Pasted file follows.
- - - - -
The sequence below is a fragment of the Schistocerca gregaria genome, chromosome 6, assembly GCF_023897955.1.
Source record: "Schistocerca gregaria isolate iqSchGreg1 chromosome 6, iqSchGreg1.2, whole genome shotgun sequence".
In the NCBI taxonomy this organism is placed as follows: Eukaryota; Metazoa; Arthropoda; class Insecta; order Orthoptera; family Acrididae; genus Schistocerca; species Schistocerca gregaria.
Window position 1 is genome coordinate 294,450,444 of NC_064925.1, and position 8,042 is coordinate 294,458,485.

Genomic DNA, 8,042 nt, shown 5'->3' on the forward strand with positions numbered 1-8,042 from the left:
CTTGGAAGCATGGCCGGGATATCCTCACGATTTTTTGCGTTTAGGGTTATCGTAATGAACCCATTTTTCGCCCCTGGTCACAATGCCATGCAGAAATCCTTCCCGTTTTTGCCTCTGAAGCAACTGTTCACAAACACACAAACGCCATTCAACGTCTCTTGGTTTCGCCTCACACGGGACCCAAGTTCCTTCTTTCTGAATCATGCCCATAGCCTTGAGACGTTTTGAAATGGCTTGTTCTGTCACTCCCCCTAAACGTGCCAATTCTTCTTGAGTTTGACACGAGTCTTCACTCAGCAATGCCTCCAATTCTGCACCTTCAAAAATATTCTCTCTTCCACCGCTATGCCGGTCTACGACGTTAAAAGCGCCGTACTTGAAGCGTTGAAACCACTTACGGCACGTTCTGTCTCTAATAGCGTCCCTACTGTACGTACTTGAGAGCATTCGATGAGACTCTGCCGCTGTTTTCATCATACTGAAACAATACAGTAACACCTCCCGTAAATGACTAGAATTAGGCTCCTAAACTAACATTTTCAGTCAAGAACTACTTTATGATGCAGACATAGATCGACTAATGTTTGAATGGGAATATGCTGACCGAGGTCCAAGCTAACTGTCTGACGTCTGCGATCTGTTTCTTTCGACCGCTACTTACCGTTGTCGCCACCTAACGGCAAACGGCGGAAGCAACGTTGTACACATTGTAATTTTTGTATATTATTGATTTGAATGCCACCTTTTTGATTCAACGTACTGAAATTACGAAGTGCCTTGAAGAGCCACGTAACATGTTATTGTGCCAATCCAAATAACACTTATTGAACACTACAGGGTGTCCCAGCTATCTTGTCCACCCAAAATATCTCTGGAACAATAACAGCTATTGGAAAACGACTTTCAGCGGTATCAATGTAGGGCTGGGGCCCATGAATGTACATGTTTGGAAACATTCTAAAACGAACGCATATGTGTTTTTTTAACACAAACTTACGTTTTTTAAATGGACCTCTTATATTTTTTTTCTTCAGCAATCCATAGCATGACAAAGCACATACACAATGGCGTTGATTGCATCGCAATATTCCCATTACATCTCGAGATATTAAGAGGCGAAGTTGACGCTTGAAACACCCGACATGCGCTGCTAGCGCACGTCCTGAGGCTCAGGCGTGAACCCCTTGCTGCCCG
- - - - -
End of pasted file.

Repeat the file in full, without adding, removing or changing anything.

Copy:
The sequence below is a fragment of the Schistocerca gregaria genome, chromosome 6, assembly GCF_023897955.1.
Source record: "Schistocerca gregaria isolate iqSchGreg1 chromosome 6, iqSchGreg1.2, whole genome shotgun sequence".
In the NCBI taxonomy this organism is placed as follows: Eukaryota; Metazoa; Arthropoda; class Insecta; order Orthoptera; family Acrididae; genus Schistocerca; species Schistocerca gregaria.
Window position 1 is genome coordinate 294,450,444 of NC_064925.1, and position 8,042 is coordinate 294,458,485.

Genomic DNA, 8,042 nt, shown 5'->3' on the forward strand with positions numbered 1-8,042 from the left:
CTTGGAAGCATGGCCGGGATATCCTCACGATTTTTTGCGTTTAGGGTTATCGTAATGAACCCATTTTTCGCCCCTGGTCACAATGCCATGCAGAAATCCTTCCCGTTTTTGCCTCTGAAGCAACTGTTCACAAACACACAAACGCCATTCAACGTCTCTTGGTTTCGCCTCACACGGGACCCAAGTTCCTTCTTTCTGAATCATGCCCATAGCCTTGAGACGTTTTGAAATGGCTTGTTCTGTCACTCCCCCTAAACGTGCCAATTCTTCTTGAGTTTGACACGAGTCTTCACTCAGCAATGCCTCCAATTCTGCACCTTCAAAAATATTCTCTCTTCCACCGCTATGCCGGTCTACGACGTTAAAAGCGCCGTACTTGAAGCGTTGAAACCACTTACGGCACGTTCTGTCTCTAATAGCGTCCCTACTGTACGTACTTGAGAGCATTCGATGAGACTCTGCCGCTGTTTTCATCATACTGAAACAATACAGTAACACCTCCCGTAAATGACTAGAATTAGGCTCCTAAACTAACATTTTCAGTCAAGAACTACTTTATGATGCAGACATAGATCGACTAATGTTTGAATGGGAATATGCTGACCGAGGTCCAAGCTAACTGTCTGACGTCTGCGATCTGTTTCTTTCGACCGCTACTTACCGTTGTCGCCACCTAACGGCAAACGGCGGAAGCAACGTTGTACACATTGTAATTTTTGTATATTATTGATTTGAATGCCACCTTTTTGATTCAACGTACTGAAATTACGAAGTGCCTTGAAGAGCCACGTAACATGTTATTGTGCCAATCCAAATAACACTTATTGAACACTACAGGGTGTCCCAGCTATCTTGTCCACCCAAAATATCTCTGGAACAATAACAGCTATTGGAAAACGACTTTCAGCGGTATCAATGTAGGGCTGGGGCCCATGAATGTACATGTTTGGAAACATTCTAAAACGAACGCATATGTGTTTTTTTAACACAAACTTACGTTTTTTAAATGGACCTCTTATATTTTTTTTCTTCAGCAATCCATAGCATGACAAAGCACATACACAATGGCGTTGATTGCATCGCAATATTCCCATTACATCTCGAGATATTAAGAGGCGAAGTTGACGCTTGAAACACCCGACATGCGCTGCTAGCGCACGTCCTGAGGCTCAGGCGTGAACCCCTTGCTGCCCG